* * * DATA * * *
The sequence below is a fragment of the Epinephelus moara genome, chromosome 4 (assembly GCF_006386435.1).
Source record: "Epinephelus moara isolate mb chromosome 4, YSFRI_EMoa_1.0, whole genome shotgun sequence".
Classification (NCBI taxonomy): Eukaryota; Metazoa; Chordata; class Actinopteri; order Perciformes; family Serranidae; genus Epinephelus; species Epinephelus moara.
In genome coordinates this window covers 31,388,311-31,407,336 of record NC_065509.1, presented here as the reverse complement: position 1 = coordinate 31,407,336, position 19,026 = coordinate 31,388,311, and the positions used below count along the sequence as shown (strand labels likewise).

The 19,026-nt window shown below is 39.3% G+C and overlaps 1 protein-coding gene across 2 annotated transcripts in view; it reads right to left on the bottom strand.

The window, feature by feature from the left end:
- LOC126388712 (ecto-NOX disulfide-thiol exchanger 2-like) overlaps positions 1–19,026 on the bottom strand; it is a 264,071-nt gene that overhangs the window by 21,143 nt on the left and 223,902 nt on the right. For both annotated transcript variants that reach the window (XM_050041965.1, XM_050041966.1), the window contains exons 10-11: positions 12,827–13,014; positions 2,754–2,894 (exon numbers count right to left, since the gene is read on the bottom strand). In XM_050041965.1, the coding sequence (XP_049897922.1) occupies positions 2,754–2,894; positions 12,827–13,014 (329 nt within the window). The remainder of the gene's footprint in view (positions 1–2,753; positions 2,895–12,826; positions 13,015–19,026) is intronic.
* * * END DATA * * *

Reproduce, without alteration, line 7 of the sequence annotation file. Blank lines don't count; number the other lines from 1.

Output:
- LOC126388712 (ecto-NOX disulfide-thiol exchanger 2-like) overlaps positions 1–19,026 on the bottom strand; it is a 264,071-nt gene that overhangs the window by 21,143 nt on the left and 223,902 nt on the right. For both annotated transcript variants that reach the window (XM_050041965.1, XM_050041966.1), the window contains exons 10-11: positions 12,827–13,014; positions 2,754–2,894 (exon numbers count right to left, since the gene is read on the bottom strand). In XM_050041965.1, the coding sequence (XP_049897922.1) occupies positions 2,754–2,894; positions 12,827–13,014 (329 nt within the window). The remainder of the gene's footprint in view (positions 1–2,753; positions 2,895–12,826; positions 13,015–19,026) is intronic.